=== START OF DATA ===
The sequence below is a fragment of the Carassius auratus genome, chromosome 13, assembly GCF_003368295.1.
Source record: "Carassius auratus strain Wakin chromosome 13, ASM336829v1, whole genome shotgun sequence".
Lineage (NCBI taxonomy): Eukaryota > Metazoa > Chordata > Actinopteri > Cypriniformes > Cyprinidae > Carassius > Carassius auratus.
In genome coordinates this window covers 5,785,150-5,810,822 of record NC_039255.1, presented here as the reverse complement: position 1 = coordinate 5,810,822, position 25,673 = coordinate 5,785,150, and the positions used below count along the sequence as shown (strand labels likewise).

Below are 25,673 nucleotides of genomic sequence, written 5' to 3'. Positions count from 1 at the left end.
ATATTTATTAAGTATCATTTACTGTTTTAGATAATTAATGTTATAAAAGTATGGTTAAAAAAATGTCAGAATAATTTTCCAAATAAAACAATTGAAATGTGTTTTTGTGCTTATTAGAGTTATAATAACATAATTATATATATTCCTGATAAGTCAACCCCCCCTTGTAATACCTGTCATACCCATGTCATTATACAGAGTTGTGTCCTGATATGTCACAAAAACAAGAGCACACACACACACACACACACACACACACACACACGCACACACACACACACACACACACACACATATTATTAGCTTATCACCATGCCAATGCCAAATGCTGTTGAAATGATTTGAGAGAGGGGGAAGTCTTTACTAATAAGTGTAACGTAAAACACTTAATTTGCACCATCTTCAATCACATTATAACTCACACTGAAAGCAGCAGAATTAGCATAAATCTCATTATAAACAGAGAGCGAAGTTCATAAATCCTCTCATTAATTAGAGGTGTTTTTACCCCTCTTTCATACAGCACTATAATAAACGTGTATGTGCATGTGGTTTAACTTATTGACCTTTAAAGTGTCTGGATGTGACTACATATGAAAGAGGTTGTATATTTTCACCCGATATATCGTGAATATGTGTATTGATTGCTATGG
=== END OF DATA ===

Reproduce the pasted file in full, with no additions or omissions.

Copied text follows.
The sequence below is a fragment of the Carassius auratus genome, chromosome 13, assembly GCF_003368295.1.
Source record: "Carassius auratus strain Wakin chromosome 13, ASM336829v1, whole genome shotgun sequence".
Lineage (NCBI taxonomy): Eukaryota > Metazoa > Chordata > Actinopteri > Cypriniformes > Cyprinidae > Carassius > Carassius auratus.
In genome coordinates this window covers 5,785,150-5,810,822 of record NC_039255.1, presented here as the reverse complement: position 1 = coordinate 5,810,822, position 25,673 = coordinate 5,785,150, and the positions used below count along the sequence as shown (strand labels likewise).

Below are 25,673 nucleotides of genomic sequence, written 5' to 3'. Positions count from 1 at the left end.
ATATTTATTAAGTATCATTTACTGTTTTAGATAATTAATGTTATAAAAGTATGGTTAAAAAAATGTCAGAATAATTTTCCAAATAAAACAATTGAAATGTGTTTTTGTGCTTATTAGAGTTATAATAACATAATTATATATATTCCTGATAAGTCAACCCCCCCTTGTAATACCTGTCATACCCATGTCATTATACAGAGTTGTGTCCTGATATGTCACAAAAACAAGAGCACACACACACACACACACACACACACACACACACGCACACACACACACACACACACACACACATATTATTAGCTTATCACCATGCCAATGCCAAATGCTGTTGAAATGATTTGAGAGAGGGGGAAGTCTTTACTAATAAGTGTAACGTAAAACACTTAATTTGCACCATCTTCAATCACATTATAACTCACACTGAAAGCAGCAGAATTAGCATAAATCTCATTATAAACAGAGAGCGAAGTTCATAAATCCTCTCATTAATTAGAGGTGTTTTTACCCCTCTTTCATACAGCACTATAATAAACGTGTATGTGCATGTGGTTTAACTTATTGACCTTTAAAGTGTCTGGATGTGACTACATATGAAAGAGGTTGTATATTTTCACCCGATATATCGTGAATATGTGTATTGATTGCTATGG